Behaviors & Handling
This page is dedicated to everything about crested gecko behavior, disposition, and handling.
Cohabbing: Baby crested geckos are usually better off being housed seperrately, this helps you determine if your gecko is eating and pooping and you will usually yield faster growth rates. With that said, it is possible to house groups of females together, you will need bigger enclosures for larger colonies. You can also house a single male with a pair, trio, or quad of ladies if you plan to breed them. It is best to take out the male or give him enough ladies and a ton of hiding places for the girls so the male isn't constantly harassing the females. If you do end up putting a male in with your girls, please watch for fighting and harassment and remove him as needed. It is also possible to leave the male during the "off season", just keep an eye on things. Any geckos that you house together should be of similar size/weight. Never house multiple sexually mature males together, if you can determine that they are male (ball bulges) then they are sexually mature.
Defensive Behaviors: When threatened, your crested gecko may vocalize, open it's mouth and stare menacingly at you, actually bite you (which doesn't hurt in the slightest), or drop it's tail. Most of the time, your gecko will run away quickly in the goofiest most uncorrdinated manner you can imagine or jump straight up in the air with no destination planned that I like to call the yeet of faith.
Tip: Breeding: It is normal for a male to harass your female a little and if she is not interested then she will squabble with him. It is normal for your male to bite your female on the neck/crests when she is receptive so he can hold on while mating. Either of these actions may result in injuries or tail drops.
Tip: Tail Drops: It is possible for your gecko to drop it's tail for many reasons and some times for no discernible reason at all. The nub end of the butt will heal up in a matter of weeks, sometimes an extra nubbin will grow off the stump but we're talking 1/4" or less. Injuries to tails or "partial drops" will also not really grow back either. I have read other breeder's anecdotal stories and theories that older geckos may be more prone to tail drops and a younger gecko may grow back more tail tissue. At the time of this writing, I have only had crested geckos for 2-ish years and have never had a tail drop. I have a single "frog butt" in my collection that came to me that way, her nubbin is practically non existent but is definatly regenerated material.
Vocalizations: Crested geckos make noises on occasion. Sometimes it's a chirp, sometimes it's a scream, sometimes it literally sounds like a Yoshi melm. This can happen when they're happy, excited, randy, scared, it's Tuesday...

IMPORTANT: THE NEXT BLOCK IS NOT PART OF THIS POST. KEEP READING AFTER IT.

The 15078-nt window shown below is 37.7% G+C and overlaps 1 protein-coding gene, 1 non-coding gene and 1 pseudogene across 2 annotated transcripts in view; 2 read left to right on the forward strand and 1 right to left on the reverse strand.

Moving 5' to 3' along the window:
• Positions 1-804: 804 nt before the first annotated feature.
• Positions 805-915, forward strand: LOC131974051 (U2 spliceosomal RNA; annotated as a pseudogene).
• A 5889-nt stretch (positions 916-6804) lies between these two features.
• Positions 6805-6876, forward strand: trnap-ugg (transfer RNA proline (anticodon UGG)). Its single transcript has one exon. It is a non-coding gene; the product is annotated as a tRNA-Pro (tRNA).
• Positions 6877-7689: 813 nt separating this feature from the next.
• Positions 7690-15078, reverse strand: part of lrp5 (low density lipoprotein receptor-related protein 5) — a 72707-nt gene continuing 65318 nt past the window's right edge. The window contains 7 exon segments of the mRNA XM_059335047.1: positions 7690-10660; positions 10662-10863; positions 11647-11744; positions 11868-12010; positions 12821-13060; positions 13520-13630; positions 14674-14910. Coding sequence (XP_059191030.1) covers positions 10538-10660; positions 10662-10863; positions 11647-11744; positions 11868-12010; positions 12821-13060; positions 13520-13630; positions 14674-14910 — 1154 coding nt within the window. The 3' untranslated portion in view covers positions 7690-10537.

Body Language: There's not too much to say about body language, you can easily tell when they're defensive, trying to protect themselves, scared, hungry, males that are ready to mate, etc. The biggest markers for defensive posture would have to be open mouth staring and tail vibrating, twitching, or waving like a snake.
Tip: Fun Extra: Crested geckos yawn!
Handling: Some geckos don't like handling at all, and that's ok! Some geckos don't mind it, be aware of what your geckos body language is telling you and handle accordingly. It is always best to have both hands free, and be prepared to snatch a soft body out of the sky if they decide to take a flying leap. Watch where your gecko is looking, if they can see a tall thing in the distance, they'll leap for it like they can reach it. To curb your gecko's flight risk, walk them by constantly putting one of your hands in front of them, when they get on that hand, use the other, over and over until they're a little tired of it. To encourage them to use your hand instead of crawling up your arm or flying, you can raise your hand up so the next step or jump for the gecko always looks like it's higher from their point of view. Use soft but firm pressure to hold them still when needed, otherwise just keep your hands open. You can also "blind" them by cupping your hands together if you need a moment or need to distract them from jumping somewhere. Never yank on your gecko's tail, it's possible for them to hold onto you with their tail or if your gecko is relaxed, you can touch it, just don't pull on it on purpose. Sometimes geckos will even hang by their tails and sometimes you may catch a yeeting gecko by the tail, it happens!
Tip: Hot Hands: Your gecko may just not like being held by you because your hands are too warm! Try holding something a little cool or wash your hands in cold water to cool them off before handling.
Tip: Don't Scream: Try really hard not to jump or scream when they jump!